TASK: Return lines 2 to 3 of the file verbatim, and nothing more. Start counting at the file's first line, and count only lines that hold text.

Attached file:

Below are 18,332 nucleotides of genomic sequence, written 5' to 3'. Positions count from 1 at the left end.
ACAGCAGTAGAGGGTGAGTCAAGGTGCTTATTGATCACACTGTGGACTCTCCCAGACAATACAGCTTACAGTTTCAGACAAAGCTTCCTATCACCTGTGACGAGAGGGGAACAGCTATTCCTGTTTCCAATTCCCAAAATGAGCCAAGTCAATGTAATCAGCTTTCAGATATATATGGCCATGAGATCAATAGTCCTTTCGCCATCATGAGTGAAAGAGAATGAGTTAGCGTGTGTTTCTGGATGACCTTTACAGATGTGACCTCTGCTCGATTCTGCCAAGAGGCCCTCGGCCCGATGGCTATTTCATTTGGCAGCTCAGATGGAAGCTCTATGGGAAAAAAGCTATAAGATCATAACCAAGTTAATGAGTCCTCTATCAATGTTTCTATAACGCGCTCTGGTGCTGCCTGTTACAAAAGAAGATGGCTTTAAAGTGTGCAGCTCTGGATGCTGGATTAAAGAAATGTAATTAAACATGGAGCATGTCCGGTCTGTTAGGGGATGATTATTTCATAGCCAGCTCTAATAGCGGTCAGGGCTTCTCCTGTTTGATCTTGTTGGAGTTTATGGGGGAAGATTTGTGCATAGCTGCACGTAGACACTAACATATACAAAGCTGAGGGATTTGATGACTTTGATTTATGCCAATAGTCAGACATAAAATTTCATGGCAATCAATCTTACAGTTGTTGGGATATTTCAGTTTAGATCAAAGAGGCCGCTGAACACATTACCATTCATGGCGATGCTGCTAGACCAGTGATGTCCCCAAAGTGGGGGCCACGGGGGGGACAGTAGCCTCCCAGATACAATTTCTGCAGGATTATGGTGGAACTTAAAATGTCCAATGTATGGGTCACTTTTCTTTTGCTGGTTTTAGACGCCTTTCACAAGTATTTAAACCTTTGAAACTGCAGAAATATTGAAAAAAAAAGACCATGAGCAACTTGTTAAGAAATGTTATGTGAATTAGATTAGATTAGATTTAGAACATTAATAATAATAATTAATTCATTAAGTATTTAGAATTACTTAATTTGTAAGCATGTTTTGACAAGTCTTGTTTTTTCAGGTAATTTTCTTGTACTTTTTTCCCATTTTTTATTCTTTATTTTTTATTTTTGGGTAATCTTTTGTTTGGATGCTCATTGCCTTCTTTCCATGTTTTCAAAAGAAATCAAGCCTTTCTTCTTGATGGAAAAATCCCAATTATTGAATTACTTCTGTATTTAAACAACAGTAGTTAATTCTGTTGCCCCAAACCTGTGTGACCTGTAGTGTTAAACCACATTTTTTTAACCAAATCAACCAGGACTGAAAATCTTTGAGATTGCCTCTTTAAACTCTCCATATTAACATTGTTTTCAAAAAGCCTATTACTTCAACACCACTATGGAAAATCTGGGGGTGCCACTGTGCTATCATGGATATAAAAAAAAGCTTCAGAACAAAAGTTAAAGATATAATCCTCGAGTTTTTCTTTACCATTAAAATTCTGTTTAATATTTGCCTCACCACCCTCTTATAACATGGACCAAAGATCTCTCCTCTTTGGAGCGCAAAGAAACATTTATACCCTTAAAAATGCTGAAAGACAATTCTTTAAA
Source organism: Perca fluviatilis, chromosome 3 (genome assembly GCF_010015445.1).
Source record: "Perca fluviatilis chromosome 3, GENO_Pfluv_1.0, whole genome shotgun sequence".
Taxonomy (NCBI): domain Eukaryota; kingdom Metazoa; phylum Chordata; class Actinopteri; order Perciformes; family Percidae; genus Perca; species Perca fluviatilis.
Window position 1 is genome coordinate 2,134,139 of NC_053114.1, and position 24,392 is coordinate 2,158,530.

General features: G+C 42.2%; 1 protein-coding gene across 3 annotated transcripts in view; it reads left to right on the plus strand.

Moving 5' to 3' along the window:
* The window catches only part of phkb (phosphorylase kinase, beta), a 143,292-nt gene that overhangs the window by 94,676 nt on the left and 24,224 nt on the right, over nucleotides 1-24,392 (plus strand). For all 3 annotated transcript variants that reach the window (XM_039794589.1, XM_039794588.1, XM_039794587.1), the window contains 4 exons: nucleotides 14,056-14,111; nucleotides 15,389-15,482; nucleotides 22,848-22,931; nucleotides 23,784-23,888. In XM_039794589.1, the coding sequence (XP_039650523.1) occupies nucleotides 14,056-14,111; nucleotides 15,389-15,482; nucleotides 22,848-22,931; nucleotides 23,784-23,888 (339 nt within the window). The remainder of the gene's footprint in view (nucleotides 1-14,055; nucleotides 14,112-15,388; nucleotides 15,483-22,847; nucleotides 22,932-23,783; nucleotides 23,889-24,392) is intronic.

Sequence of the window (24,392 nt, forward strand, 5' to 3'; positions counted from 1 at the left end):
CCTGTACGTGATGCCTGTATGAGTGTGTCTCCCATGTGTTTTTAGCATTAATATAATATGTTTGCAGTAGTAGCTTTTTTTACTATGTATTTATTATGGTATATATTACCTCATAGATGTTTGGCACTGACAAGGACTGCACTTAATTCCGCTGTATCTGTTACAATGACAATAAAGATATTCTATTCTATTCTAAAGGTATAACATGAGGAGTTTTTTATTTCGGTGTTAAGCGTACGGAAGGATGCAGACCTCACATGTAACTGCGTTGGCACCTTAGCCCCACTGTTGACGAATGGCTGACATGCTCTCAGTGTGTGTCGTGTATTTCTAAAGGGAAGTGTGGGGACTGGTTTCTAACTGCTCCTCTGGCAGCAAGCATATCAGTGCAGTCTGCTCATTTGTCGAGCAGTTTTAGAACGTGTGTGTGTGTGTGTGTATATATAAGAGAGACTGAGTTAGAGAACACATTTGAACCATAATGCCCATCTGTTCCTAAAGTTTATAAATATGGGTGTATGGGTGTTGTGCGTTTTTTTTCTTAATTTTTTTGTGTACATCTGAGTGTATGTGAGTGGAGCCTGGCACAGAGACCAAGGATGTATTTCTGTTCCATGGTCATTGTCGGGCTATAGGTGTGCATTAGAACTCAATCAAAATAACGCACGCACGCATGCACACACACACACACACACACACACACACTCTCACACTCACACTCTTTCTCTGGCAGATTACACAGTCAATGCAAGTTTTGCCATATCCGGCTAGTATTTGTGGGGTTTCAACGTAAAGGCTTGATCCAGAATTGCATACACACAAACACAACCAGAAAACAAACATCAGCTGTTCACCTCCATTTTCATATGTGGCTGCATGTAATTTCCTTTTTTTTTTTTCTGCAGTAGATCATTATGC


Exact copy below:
ACAGCAGTAGAGGGTGAGTCAAGGTGCTTATTGATCACACTGTGGACTCTCCCAGACAATACAGCTTACAGTTTCAGACAAAGCTTCCTATCACCTGTGACGAGAGGGGAACAGCTATTCCTGTTTCCAATTCCCAAAATGAGCCAAGTCAATGTAATCAGCTTTCAGATATATATGGCCATGAGATCAATAGTCCTTTCGCCATCATGAGTGAAAGAGAATGAGTTAGCGTGTGTTTCTGGATGACCTTTACAGATGTGACCTCTGCTCGATTCTGCCAAGAGGCCCTCGGCCCGATGGCTATTTCATTTGGCAGCTCAGATGGAAGCTCTATGGGAAAAAAGCTATAAGATCATAACCAAGTTAATGAGTCCTCTATCAATGTTTCTATAACGCGCTCTGGTGCTGCCTGTTACAAAAGAAGATGGCTTTAAAGTGTGCAGCTCTGGATGCTGGATTAAAGAAATGTAATTAAACATGGAGCATGTCCGGTCTGTTAGGGGATGATTATTTCATAGCCAGCTCTAATAGCGGTCAGGGCTTCTCCTGTTTGATCTTGTTGGAGTTTATGGGGGAAGATTTGTGCATAGCTGCACGTAGACACTAACATATACAAAGCTGAGGGATTTGATGACTTTGATTTATGCCAATAGTCAGACATAAAATTTCATGGCAATCAATCTTACAGTTGTTGGGATATTTCAGTTTAGATCAAAGAGGCCGCTGAACACATTACCATTCATGGCGATGCTGCTAGACCAGTGATGTCCCCAAAGTGGGGGCCACGGGGGGGACAGTAGCCTCCCAGATACAATTTCTGCAGGATTATGGTGGAACTTAAAATGTCCAATGTATGGGTCACTTTTCTTTTGCTGGTTTTAGACGCCTTTCACAAGTATTTAAACCTTTGAAACTGCAGAAATATTGAAAAAAAAAGACCATGAGCAACTTGTTAAGAAATGTTATGTGAATTAGATTAGATTAGATTTAGAACATTAATAATAATAATTAATTCATTAAGTATTTAGAATTACTTAATTTGTAAGCATGTTTTGACAAGTCTTGTTTTTTCAGGTAATTTTCTTGTACTTTTTTCCCATTTTTTATTCTTTATTTTTTATTTTTGGGTAATCTTTTGTTTGGATGCTCATTGCCTTCTTTCCATGTTTTCAAAAGAAATCAAGCCTTTCTTCTTGATGGAAAAATCCCAATTATTGAATTACTTCTGTATTTAAACAACAGTAGTTAATTCTGTTGCCCCAAACCTGTGTGACCTGTAGTGTTAAACCACATTTTTTTAACCAAATCAACCAGGACTGAAAATCTTTGAGATTGCCTCTTTAAACTCTCCATATTAACATTGTTTTCAAAAAGCCTATTACTTCAACACCACTATGGAAAATCTGGGGGTGCCACTGTGCTATCATGGATATAAAAAAAAGCTTCAGAACAAAAGTTAAAGATATAATCCTCGAGTTTTTCTTTACCATTAAAATTCTGTTTAATATTTGCCTCACCACCCTCTTATAACATGGACCAAAGATCTCTCCTCTTTGGAGCGCAAAGAAACATTTATACCCTTAAAAATGCTGAAAGACAATTCTTTAAA
Source organism: Perca fluviatilis, chromosome 3 (genome assembly GCF_010015445.1).